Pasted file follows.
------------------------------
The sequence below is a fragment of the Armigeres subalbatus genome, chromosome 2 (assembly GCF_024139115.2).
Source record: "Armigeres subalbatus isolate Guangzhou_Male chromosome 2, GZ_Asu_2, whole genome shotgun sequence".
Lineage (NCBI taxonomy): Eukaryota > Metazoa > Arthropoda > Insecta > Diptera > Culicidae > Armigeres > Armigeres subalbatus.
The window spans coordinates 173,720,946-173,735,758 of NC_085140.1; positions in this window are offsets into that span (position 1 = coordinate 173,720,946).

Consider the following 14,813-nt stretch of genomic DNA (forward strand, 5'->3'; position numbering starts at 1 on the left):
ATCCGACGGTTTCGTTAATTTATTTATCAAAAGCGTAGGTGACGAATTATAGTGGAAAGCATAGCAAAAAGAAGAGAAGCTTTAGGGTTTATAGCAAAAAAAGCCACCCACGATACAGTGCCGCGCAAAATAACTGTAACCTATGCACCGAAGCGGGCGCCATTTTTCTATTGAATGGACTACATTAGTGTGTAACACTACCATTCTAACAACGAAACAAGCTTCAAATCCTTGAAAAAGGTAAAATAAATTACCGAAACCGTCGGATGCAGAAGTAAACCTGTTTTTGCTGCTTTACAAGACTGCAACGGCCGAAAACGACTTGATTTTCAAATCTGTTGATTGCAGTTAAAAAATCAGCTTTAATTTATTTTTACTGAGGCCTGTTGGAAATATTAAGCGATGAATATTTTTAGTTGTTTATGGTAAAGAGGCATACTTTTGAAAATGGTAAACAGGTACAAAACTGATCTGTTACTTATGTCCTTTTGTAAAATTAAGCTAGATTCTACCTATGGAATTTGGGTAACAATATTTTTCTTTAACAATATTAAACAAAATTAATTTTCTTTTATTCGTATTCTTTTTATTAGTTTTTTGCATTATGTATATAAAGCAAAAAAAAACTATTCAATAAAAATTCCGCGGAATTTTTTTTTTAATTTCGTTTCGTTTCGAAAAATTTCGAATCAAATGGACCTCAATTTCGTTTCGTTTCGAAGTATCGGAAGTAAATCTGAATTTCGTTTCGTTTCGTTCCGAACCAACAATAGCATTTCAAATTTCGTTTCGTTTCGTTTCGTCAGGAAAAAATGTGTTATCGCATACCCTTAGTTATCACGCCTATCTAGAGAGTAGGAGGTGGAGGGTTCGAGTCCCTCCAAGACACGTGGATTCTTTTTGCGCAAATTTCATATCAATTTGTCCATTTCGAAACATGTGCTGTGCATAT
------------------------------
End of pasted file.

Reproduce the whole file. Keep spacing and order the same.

The sequence below is a fragment of the Armigeres subalbatus genome, chromosome 2 (assembly GCF_024139115.2).
Source record: "Armigeres subalbatus isolate Guangzhou_Male chromosome 2, GZ_Asu_2, whole genome shotgun sequence".
Lineage (NCBI taxonomy): Eukaryota > Metazoa > Arthropoda > Insecta > Diptera > Culicidae > Armigeres > Armigeres subalbatus.
The window spans coordinates 173,720,946-173,735,758 of NC_085140.1; positions in this window are offsets into that span (position 1 = coordinate 173,720,946).

Consider the following 14,813-nt stretch of genomic DNA (forward strand, 5'->3'; position numbering starts at 1 on the left):
ATCCGACGGTTTCGTTAATTTATTTATCAAAAGCGTAGGTGACGAATTATAGTGGAAAGCATAGCAAAAAGAAGAGAAGCTTTAGGGTTTATAGCAAAAAAAGCCACCCACGATACAGTGCCGCGCAAAATAACTGTAACCTATGCACCGAAGCGGGCGCCATTTTTCTATTGAATGGACTACATTAGTGTGTAACACTACCATTCTAACAACGAAACAAGCTTCAAATCCTTGAAAAAGGTAAAATAAATTACCGAAACCGTCGGATGCAGAAGTAAACCTGTTTTTGCTGCTTTACAAGACTGCAACGGCCGAAAACGACTTGATTTTCAAATCTGTTGATTGCAGTTAAAAAATCAGCTTTAATTTATTTTTACTGAGGCCTGTTGGAAATATTAAGCGATGAATATTTTTAGTTGTTTATGGTAAAGAGGCATACTTTTGAAAATGGTAAACAGGTACAAAACTGATCTGTTACTTATGTCCTTTTGTAAAATTAAGCTAGATTCTACCTATGGAATTTGGGTAACAATATTTTTCTTTAACAATATTAAACAAAATTAATTTTCTTTTATTCGTATTCTTTTTATTAGTTTTTTGCATTATGTATATAAAGCAAAAAAAAACTATTCAATAAAAATTCCGCGGAATTTTTTTTTTAATTTCGTTTCGTTTCGAAAAATTTCGAATCAAATGGACCTCAATTTCGTTTCGTTTCGAAGTATCGGAAGTAAATCTGAATTTCGTTTCGTTTCGTTCCGAACCAACAATAGCATTTCAAATTTCGTTTCGTTTCGTTTCGTCAGGAAAAAATGTGTTATCGCATACCCTTAGTTATCACGCCTATCTAGAGAGTAGGAGGTGGAGGGTTCGAGTCCCTCCAAGACACGTGGATTCTTTTTGCGCAAATTTCATATCAATTTGTCCATTTCGAAACATGTGCTGTGCATAT